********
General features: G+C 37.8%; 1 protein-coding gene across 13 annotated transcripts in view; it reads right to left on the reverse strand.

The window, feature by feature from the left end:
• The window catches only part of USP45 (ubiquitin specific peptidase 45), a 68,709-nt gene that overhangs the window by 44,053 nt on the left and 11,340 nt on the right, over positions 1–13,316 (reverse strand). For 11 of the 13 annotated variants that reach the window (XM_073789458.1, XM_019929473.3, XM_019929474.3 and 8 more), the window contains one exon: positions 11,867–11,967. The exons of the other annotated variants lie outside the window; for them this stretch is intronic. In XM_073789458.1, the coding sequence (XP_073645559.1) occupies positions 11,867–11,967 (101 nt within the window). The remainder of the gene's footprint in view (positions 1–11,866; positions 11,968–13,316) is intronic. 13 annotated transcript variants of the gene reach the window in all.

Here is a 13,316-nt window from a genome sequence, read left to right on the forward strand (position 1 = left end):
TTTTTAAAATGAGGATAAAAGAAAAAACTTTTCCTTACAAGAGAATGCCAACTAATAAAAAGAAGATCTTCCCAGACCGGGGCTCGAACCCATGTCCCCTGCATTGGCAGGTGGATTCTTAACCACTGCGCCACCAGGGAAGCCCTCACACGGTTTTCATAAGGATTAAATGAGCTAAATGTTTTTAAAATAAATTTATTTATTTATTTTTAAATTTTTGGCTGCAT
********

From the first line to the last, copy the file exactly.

General features: G+C 37.8%; 1 protein-coding gene across 13 annotated transcripts in view; it reads right to left on the reverse strand.

The window, feature by feature from the left end:
• The window catches only part of USP45 (ubiquitin specific peptidase 45), a 68,709-nt gene that overhangs the window by 44,053 nt on the left and 11,340 nt on the right, over positions 1–13,316 (reverse strand). For 11 of the 13 annotated variants that reach the window (XM_073789458.1, XM_019929473.3, XM_019929474.3 and 8 more), the window contains one exon: positions 11,867–11,967. The exons of the other annotated variants lie outside the window; for them this stretch is intronic. In XM_073789458.1, the coding sequence (XP_073645559.1) occupies positions 11,867–11,967 (101 nt within the window). The remainder of the gene's footprint in view (positions 1–11,866; positions 11,968–13,316) is intronic. 13 annotated transcript variants of the gene reach the window in all.

Here is a 13,316-nt window from a genome sequence, read left to right on the forward strand (position 1 = left end):
TTTTTAAAATGAGGATAAAAGAAAAAACTTTTCCTTACAAGAGAATGCCAACTAATAAAAAGAAGATCTTCCCAGACCGGGGCTCGAACCCATGTCCCCTGCATTGGCAGGTGGATTCTTAACCACTGCGCCACCAGGGAAGCCCTCACACGGTTTTCATAAGGATTAAATGAGCTAAATGTTTTTAAAATAAATTTATTTATTTATTTTTAAATTTTTGGCTGCAT